While making arrangements for his father’s funeral, historian Mark Mazower realized how little he actually knew the man. In What You Did Not Tell, Mark chronicles the lives of his beloved father and mysterious grandfather. His recognition of three intertwined losses — his father’s death, the vanishing of the London he knew as a boy, and the vacuum of his paternal grandfather’s life — appears to be the catalyst for this fascinating memoir. Themes including the nature of home, the importance of family as an anchor against the unpredictable tides of history, and the value of fighting for others and “being of use” shape the narrative.
In describing his grandfather Max’s double life as a bookkeeper and revolutionary agitator and organizer, Mark provides revelatory detail about one of the largest revolutionary forces in Tsarist Russia: the General Jewish Labor Bund. Formed in 1897 and centered primarily in Lithuania, Poland, and Russia, the Bund was the first “mass Marxist party in Russian history.” By 1907, the Bund was “the largest and most powerful labor movement in the Russian Empire.” By the mid-1920s, however, Bolshevism had triumphed and the Bund wasa remnant of its former strength.
Mark shows how the lives of his grandparents and their siblings were shaped and buffeted by revolutionary activism in Tsarist Russia, the Russian Revolution and its aftermath, and the Russian Civil War. Max was imprisoned in Siberia twice between 1901 and 1907. After escaping, he took a job with the English office of an American typewriter firm. He later returned to Russia as a businessman to open the Russian market. For a man with little formal education, Max was remarkably successful. In the years after 1907, he focused not on revolution but on building a new life and home in England.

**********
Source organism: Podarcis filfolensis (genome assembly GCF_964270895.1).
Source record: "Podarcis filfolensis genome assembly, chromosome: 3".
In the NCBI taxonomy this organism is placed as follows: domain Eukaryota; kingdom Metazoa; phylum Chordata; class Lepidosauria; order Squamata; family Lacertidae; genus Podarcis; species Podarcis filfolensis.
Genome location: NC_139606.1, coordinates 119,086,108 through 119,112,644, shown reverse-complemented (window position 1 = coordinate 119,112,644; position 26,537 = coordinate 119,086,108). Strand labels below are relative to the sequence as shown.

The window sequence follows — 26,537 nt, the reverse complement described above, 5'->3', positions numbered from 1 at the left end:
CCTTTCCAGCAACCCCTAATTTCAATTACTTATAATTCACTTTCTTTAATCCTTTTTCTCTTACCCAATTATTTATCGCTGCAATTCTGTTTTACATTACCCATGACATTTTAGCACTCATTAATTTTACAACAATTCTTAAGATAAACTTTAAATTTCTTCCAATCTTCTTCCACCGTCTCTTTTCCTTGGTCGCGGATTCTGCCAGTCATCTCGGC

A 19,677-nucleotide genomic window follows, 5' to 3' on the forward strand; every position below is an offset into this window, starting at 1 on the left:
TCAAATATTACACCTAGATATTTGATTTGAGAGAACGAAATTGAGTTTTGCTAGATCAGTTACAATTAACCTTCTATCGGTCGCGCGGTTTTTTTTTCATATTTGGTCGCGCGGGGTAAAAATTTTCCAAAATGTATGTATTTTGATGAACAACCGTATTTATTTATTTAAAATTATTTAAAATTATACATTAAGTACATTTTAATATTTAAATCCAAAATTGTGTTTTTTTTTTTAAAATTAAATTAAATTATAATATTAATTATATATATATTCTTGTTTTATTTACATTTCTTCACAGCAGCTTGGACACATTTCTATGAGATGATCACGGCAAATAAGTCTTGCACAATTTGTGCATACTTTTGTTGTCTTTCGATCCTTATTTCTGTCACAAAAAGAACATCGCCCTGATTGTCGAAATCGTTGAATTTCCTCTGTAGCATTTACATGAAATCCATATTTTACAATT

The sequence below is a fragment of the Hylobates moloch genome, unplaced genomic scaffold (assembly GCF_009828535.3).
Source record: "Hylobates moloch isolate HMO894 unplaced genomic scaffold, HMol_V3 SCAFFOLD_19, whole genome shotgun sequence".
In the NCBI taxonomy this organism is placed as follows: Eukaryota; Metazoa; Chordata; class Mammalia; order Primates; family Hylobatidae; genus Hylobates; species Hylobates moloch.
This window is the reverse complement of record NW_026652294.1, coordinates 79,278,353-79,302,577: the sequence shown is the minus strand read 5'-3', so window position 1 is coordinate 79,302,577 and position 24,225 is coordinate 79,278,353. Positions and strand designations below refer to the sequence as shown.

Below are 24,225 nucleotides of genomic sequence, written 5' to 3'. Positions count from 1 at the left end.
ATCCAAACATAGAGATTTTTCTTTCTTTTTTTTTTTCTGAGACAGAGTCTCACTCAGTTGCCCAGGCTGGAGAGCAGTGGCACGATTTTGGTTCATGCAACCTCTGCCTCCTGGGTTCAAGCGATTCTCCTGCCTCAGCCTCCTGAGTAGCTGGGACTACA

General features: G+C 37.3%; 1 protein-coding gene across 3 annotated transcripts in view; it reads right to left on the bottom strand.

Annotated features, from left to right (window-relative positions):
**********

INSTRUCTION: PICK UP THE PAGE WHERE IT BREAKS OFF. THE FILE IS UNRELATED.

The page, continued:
The Mazower home in Highgate (London) was a meeting place for old colleagues and family who had escaped from Russia. The Mazowers were described as a good Bundist family with a warm socialist home. Max, his wife, Frouma, and their son, Bill, always identified with the Left, and Bill was a Labor activist in his youth. Mark considers his family to have been Russian-Jewish intelligentsia, moving freely from one level of non-Jewish society to another like aristocrats.
Mark takes pains to distinguish the ideology of the Bund as shaping the intellectual and social life of the Mazowers. The family was Jewish but completely secular, enjoying Christmas trees and Easter feasts, and avoiding synagogues. Although intermarriage was common in their circle, Mark’s grandmother had a Jewish wedding and lit a candle on her mother’s yahrzeit.
The author writes very little about his siblings or his mother, whose name is mentioned once. Despite this puzzling deficit, What You Did Not Tell provides a compelling look into the life of a Bundist, socialist pioneer and the English family he nurtured in his second life beyond the fray of revolution.